Howard Stark

As played by: John Slattery / Dominic Cooper
First seen in: Iron Man 2 (2010)


A dad of two halves: Stark Senior Senior, played by John Slattery is a stern sort of chap with nary a hint of Tony's youthful charisma; Stark Senior Junior, played by Dominic Cooper, is powered by sheer smarm and spunk. Marvel have never quite made these individual takes on Howard Stark feel like two sides of the same coin, but then they've been quite busy building an 18-movie, six billion-dollar cinematic universe and the most envied business model in the world, so you have to say fair enough.


Nebula

As played by: Karen Gillan
First seen in: Guardians Of The Galaxy (2014)


Perhaps it's the baggage that Karen Gillen brings to the role, but Nebula is a character who looks like she's stepped off the set of a Doctor Who rip-off - no other character in the MCU looks quite so much like a bad cosplay version of themselves. Distracting though the makeup is, it still doesn't result in a memorable character - Nebula is an inconsequential satellite character orbiting the Guardians franchise, and in as much as she's only famous because of her daddy, she's basically the Kim Kardashian of the Marvel universe: no one really know what she does or what she's for.


M.I.T. Liaison

As played by: Jim Rash
First seen in: Captain America: Civil War (2016)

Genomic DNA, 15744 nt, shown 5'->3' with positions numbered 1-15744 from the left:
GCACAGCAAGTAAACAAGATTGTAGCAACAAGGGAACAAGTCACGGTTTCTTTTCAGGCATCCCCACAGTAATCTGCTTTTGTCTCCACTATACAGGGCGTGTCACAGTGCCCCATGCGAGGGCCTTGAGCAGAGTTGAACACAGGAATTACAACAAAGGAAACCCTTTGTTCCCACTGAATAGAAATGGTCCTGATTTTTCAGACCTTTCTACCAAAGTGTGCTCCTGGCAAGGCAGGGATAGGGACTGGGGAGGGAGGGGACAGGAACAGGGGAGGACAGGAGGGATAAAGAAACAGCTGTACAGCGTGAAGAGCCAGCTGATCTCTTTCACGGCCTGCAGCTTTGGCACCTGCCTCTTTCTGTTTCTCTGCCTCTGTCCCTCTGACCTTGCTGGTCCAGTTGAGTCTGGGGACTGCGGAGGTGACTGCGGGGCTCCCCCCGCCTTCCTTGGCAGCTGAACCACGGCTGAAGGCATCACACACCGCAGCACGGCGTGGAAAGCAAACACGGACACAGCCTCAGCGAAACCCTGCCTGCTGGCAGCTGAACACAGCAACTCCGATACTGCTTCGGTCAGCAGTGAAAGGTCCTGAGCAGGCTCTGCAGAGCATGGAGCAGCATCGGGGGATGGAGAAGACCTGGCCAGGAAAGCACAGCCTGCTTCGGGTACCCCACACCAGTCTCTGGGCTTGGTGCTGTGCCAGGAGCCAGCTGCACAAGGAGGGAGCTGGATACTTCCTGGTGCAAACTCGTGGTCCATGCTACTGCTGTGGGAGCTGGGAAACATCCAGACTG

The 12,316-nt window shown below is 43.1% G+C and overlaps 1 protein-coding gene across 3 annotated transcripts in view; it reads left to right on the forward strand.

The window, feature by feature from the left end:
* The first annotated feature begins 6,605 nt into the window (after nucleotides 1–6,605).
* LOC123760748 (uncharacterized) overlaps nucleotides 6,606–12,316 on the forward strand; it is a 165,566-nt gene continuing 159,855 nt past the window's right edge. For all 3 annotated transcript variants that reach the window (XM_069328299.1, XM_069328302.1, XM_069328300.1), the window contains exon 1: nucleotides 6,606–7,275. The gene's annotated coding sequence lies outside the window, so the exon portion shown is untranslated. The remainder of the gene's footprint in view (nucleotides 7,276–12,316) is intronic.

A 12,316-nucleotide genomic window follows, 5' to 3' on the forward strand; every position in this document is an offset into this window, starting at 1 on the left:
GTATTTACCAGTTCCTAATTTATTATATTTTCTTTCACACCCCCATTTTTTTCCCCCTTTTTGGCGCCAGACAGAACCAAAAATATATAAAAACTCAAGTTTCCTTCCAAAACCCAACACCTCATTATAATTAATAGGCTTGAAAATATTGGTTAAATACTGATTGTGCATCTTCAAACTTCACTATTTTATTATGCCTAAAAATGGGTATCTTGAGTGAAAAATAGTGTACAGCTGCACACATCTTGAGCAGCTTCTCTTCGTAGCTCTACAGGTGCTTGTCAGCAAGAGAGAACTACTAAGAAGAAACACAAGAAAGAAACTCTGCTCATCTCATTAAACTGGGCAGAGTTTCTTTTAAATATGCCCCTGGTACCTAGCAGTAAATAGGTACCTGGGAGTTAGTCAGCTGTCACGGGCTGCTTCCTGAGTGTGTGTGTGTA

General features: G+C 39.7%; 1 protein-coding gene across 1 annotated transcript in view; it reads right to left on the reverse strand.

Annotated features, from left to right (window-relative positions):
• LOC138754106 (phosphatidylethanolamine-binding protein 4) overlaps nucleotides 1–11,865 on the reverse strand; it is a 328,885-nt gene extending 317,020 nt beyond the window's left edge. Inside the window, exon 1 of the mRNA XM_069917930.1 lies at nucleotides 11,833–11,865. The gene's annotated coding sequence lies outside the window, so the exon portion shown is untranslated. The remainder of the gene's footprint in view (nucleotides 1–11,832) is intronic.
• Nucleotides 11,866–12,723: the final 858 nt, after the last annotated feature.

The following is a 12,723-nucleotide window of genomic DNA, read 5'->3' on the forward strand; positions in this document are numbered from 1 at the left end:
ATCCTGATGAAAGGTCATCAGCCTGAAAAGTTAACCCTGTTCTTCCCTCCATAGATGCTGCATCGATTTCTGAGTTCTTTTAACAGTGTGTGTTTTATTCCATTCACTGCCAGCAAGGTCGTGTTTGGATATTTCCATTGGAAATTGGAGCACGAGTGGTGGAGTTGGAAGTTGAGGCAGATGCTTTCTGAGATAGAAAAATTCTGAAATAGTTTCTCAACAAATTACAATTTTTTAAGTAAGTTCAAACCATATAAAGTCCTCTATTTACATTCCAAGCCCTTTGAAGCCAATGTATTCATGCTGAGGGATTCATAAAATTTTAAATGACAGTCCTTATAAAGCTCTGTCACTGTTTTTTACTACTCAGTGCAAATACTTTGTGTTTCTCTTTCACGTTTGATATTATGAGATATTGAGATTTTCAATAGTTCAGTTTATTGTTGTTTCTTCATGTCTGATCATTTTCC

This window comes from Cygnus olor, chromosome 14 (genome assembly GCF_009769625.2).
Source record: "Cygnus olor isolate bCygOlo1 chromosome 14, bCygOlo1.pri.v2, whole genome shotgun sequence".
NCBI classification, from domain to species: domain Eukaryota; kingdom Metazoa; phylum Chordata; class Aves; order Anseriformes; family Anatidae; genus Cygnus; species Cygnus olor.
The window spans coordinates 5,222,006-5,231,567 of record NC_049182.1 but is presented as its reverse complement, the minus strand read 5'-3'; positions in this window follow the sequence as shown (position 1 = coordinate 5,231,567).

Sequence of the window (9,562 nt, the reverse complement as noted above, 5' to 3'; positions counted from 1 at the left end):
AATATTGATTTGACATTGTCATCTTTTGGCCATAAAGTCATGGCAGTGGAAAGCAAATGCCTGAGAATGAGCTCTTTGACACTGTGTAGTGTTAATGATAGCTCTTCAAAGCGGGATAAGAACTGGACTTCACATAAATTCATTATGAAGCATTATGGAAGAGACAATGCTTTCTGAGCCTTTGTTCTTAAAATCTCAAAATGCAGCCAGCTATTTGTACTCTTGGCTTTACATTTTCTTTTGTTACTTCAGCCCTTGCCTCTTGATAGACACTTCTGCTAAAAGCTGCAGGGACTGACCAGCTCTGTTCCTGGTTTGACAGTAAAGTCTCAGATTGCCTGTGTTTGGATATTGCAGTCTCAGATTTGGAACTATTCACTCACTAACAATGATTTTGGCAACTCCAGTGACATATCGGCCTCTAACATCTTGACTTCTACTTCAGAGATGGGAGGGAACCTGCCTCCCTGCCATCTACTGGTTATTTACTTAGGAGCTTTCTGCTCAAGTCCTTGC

Dean-dong! Jim Rash calling! I don't care how many screenwriting Oscars he's won, he'll always be Dean Pelton to me. I mean, honestly: he gets about 20 seconds to make an impression in Civil War, courtesy of former Community directors Joe and Anthony Russo, and in that scant amount of screen-time he manages to cram in around 250 words of dialogue, a Dean Pelton reference and the words "embedded in the meat shaft". Pound for pound this might be the most effective cameo in the entire MCU - even better than Abed's cameo in The Winter Soldier.


Stakar & Aleta Ogord, Martinex, Charlie-27 and Mainframe

As played by: Sylvester Stallone, Michelle Yeoh, Michael Rosenbaum, Ving Rhames, Miley Cyrus
First seen in: Guardians Of The Galaxy Vol. 2 (2017)


The Guardians movies are full of little references and nods to the comics, and here we have five whole characters who are essentially walking, talking Easter eggs. Stallone's appearance early in Volume 2 is entirely welcome, because, well, because he's Sylvester Stallone, but by the time we're introduced to the rest of his Ravagers gang, it's quite clear by the time left on the clock we don't even need to bother to learn their names. If you read the comics and love these guys and are appalled by their placing, please get some perspective and go away.